Council hires law firm to advise city on Prop B legal questions
Houston city council on Wednesday approved Mayor Sylvester Turner’s request to hire an outside law firm to provide the city with legal advice related to the firefighter pay parity measure approved by voters earlier this month, but not before cutting the contract’s potential cost in half.
Following a testy discussion that lasted nearly 80 minutes, council gave the green light on a 9-7 vote for a contract worth up to $500,000 with Norton Rose Fulbright, a global firm with ties to the political action committee that backed the campaign to oppose Proposition B.
The ballot item, approved by voters on Nov. 6, grants Houston firefighters equal pay to police officers of corresponding status.
The firm is likely to help Turner’s administration address what has become a core question in the post-election debate over Prop B: whether state law in the form of a collective bargaining contract preempts the city charter. Council on Wednesday also adopted the pay parity item as a charter amendment, a procedural formality.
Council initially was set to consider a contract with Norton Rose worth up to $1.34 million, $250,000 of which already been had appropriated for a separate issue. The council separated that cost, delaying it for a future meeting, then on Turner’s suggestion cut the remaining contract from $1.09 million to a maximum of $500,000.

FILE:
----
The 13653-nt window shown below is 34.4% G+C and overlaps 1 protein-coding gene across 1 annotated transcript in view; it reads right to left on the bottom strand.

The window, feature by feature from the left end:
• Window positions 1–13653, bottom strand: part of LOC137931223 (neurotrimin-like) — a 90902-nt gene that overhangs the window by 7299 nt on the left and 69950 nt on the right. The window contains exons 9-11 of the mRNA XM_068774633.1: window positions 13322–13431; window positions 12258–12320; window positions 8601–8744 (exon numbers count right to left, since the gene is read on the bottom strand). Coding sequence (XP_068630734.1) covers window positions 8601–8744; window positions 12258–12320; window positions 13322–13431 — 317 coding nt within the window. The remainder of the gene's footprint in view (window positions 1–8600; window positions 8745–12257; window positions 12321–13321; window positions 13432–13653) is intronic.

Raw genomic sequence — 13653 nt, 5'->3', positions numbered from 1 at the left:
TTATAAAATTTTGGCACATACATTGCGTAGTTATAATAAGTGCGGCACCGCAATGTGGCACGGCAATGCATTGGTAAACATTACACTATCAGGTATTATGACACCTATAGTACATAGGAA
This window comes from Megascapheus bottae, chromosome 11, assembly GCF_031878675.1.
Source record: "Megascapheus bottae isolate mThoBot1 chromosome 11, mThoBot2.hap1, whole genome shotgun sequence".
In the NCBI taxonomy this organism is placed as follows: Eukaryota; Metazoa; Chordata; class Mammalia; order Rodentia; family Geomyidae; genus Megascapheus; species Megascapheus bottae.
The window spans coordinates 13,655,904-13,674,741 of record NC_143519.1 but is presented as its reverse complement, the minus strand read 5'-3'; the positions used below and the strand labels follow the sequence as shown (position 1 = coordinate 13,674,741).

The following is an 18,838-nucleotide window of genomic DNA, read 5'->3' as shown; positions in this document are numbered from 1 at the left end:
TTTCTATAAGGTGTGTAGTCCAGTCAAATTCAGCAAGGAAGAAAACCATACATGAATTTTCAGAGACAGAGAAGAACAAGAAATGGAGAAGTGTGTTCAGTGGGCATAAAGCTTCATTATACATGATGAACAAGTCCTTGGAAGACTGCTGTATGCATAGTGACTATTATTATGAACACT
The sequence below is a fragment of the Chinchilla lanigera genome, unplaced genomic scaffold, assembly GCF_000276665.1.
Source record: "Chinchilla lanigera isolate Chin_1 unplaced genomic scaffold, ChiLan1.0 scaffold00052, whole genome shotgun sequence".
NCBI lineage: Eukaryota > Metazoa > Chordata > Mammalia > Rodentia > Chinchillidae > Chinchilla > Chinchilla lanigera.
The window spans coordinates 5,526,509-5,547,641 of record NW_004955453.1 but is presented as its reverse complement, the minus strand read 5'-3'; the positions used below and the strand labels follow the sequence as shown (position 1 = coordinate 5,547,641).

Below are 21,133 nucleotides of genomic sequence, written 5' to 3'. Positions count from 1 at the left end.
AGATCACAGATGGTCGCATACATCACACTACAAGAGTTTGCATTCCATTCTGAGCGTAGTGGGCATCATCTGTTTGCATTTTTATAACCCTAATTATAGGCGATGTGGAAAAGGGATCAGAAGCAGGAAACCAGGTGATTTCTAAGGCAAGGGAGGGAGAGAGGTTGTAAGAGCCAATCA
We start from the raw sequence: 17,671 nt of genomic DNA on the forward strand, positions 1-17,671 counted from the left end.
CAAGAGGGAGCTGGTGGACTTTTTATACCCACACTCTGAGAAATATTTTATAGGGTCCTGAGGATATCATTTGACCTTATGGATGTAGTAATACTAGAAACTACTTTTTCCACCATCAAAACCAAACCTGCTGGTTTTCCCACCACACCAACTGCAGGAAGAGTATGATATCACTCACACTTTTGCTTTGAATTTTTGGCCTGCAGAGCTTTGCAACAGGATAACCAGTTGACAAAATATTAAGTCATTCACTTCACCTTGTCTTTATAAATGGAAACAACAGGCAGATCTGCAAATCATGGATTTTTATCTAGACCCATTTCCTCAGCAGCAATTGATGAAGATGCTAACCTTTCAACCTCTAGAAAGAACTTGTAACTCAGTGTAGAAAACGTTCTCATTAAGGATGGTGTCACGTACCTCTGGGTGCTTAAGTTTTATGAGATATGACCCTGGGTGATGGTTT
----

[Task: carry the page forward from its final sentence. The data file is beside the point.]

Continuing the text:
The firm operates more than 50 offices globally, including one in Houston. Neil Thomas, a Norton Rose partner in that office, served as treasurer for the anti-Prop B PAC, Protect Houston, and the firm contributed $15,000 to the committee’s coffers.
Councilman Dwight Boykins, who voted against the contract, urged Turner to work out a contract with the Houston Professional Fire Fighters Association, who have asked the mayor to return to the negotiating table since the election. Turner has said he would not do so before first settling the preemption question.
The mayor initially planned to seek a contract with Norton Rose the morning after Election Day, but delayed the vote over concerns that hiring the firm would look like “a middle finger” to the voters, as District G Councilman Greg Travis put it.
“It is not about going against the will of the people,” Turner said after a handful of councilmembers raised concerns about the city not following the will of the voters. “It is about whether (Prop B) was valid in the first place.”
Some members, including Travis, said negotiating a contract with the fire union similarly would serve as a repudiation to voters.
Near the end of the debate, District E Councilman Dave Martin questioned why the fire union had sought to put Proposition B on the ballot, where it passed with 59 percent of the vote, if state law ultimately preempts the charter amendment.
“Why did we even have a pay parity petition?” Martin said. “What were people trying to gain? What was this about? Was it about leverage?”
In the end, Boykins, Travis and council members Brenda Stardig, Karla Cisneros, Mike Knox, Michael Kubosh and Jack Christie opposed the law firm contract.
The most vigorous opposition came from Kubosh, who argued the city could settle the legal question with its in-house attorneys. Turner said the legal department is “stretched thin,” and contended the legal sum would amount to a small fraction of the cost of implementing Proposition B, which has an estimated annual cost of $100 million.